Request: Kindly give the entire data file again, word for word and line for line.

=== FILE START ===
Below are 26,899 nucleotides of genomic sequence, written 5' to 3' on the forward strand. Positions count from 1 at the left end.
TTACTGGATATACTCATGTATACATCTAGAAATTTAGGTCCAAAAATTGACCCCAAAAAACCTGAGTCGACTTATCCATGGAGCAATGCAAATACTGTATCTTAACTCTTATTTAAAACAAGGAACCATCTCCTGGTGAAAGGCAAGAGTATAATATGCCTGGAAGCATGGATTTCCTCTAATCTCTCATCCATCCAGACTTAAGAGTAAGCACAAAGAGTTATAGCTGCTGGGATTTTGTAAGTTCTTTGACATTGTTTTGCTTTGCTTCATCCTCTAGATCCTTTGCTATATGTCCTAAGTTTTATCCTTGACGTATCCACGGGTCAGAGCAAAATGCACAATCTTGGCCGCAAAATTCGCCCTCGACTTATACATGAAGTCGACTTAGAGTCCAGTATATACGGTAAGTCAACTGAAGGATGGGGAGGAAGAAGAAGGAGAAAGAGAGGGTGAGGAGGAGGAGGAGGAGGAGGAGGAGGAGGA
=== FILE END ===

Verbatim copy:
Below are 26,899 nucleotides of genomic sequence, written 5' to 3' on the forward strand. Positions count from 1 at the left end.
TTACTGGATATACTCATGTATACATCTAGAAATTTAGGTCCAAAAATTGACCCCAAAAAACCTGAGTCGACTTATCCATGGAGCAATGCAAATACTGTATCTTAACTCTTATTTAAAACAAGGAACCATCTCCTGGTGAAAGGCAAGAGTATAATATGCCTGGAAGCATGGATTTCCTCTAATCTCTCATCCATCCAGACTTAAGAGTAAGCACAAAGAGTTATAGCTGCTGGGATTTTGTAAGTTCTTTGACATTGTTTTGCTTTGCTTCATCCTCTAGATCCTTTGCTATATGTCCTAAGTTTTATCCTTGACGTATCCACGGGTCAGAGCAAAATGCACAATCTTGGCCGCAAAATTCGCCCTCGACTTATACATGAAGTCGACTTAGAGTCCAGTATATACGGTAAGTCAACTGAAGGATGGGGAGGAAGAAGAAGGAGAAAGAGAGGGTGAGGAGGAGGAGGAGGAGGAGGAGGAGGAGGA